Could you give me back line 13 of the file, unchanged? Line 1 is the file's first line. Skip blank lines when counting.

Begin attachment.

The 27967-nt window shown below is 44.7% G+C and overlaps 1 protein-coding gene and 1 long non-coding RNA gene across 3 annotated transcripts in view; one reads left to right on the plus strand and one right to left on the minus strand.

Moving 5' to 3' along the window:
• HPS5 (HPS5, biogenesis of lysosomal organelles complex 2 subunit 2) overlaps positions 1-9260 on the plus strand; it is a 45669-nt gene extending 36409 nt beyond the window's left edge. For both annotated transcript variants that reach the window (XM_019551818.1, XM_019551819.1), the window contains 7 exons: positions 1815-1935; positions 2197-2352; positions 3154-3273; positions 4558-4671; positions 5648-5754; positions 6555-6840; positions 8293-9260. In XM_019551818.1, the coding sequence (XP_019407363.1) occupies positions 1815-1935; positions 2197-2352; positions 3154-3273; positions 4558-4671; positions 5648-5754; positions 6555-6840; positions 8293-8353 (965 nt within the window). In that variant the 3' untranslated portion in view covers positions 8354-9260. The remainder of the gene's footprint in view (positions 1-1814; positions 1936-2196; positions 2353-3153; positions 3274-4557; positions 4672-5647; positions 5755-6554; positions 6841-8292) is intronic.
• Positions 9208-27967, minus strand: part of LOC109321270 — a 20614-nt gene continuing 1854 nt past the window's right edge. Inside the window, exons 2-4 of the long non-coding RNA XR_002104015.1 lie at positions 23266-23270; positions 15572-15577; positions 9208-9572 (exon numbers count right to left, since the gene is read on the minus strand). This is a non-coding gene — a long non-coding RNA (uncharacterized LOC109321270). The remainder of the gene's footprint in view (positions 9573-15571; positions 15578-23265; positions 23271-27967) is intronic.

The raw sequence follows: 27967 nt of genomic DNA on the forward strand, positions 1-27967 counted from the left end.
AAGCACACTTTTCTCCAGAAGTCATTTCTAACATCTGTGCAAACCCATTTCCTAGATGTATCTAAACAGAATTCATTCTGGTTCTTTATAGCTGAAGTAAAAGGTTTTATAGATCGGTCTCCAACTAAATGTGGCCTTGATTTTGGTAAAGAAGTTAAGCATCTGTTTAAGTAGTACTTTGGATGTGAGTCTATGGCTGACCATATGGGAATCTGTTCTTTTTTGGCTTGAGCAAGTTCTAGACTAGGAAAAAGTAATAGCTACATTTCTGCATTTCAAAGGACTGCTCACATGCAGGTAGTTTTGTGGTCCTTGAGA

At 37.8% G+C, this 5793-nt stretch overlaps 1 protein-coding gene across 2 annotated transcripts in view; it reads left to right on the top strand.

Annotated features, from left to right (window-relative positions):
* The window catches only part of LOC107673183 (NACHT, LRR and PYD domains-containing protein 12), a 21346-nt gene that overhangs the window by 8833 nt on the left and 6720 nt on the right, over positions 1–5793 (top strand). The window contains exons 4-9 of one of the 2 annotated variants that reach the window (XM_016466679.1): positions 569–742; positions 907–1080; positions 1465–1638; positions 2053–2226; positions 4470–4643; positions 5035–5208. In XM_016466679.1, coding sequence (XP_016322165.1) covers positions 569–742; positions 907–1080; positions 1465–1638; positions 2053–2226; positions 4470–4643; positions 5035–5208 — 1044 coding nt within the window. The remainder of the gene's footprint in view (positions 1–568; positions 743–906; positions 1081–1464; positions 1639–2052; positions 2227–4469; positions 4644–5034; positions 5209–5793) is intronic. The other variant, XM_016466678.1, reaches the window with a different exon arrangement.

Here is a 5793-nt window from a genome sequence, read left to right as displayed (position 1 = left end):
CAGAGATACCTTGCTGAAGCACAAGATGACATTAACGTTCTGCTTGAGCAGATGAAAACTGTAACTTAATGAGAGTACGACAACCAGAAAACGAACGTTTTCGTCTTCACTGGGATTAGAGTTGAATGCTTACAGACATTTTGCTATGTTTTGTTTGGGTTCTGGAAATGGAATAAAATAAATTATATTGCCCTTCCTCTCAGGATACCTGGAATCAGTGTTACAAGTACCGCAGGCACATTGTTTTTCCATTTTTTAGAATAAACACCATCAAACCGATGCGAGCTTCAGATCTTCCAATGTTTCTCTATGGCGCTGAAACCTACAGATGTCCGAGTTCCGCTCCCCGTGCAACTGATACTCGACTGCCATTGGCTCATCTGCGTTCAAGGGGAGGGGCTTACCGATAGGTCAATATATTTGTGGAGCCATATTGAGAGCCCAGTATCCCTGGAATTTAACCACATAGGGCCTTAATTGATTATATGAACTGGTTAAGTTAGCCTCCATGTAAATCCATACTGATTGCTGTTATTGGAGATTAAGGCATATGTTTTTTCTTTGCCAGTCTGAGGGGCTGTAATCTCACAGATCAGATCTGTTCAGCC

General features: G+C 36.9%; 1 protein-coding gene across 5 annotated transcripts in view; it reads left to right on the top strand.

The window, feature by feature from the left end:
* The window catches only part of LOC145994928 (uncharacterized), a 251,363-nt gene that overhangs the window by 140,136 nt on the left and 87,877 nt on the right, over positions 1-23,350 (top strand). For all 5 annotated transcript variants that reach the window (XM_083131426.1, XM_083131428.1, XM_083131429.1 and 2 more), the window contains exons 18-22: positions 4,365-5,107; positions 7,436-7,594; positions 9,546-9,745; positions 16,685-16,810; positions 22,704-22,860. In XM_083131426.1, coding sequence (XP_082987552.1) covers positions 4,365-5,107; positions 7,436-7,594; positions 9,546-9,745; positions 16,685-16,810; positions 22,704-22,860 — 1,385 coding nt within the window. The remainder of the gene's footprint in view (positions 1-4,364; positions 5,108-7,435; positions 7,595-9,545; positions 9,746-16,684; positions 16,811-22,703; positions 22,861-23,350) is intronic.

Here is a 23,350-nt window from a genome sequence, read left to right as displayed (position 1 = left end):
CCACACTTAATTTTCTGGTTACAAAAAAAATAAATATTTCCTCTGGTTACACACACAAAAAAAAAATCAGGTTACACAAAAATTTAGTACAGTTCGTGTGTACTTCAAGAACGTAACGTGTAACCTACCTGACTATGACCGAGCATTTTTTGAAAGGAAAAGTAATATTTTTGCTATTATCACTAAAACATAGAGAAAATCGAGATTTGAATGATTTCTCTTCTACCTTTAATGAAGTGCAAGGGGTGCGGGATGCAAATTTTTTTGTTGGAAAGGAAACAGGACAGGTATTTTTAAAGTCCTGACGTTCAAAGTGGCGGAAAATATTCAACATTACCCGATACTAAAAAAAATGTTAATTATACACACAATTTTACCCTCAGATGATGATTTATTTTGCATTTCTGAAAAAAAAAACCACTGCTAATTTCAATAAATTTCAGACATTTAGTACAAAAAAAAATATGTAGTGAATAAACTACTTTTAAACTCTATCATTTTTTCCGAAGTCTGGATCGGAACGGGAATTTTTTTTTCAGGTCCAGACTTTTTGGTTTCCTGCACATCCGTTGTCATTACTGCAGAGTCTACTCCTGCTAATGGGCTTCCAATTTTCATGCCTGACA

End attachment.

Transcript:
The window, feature by feature from the left end: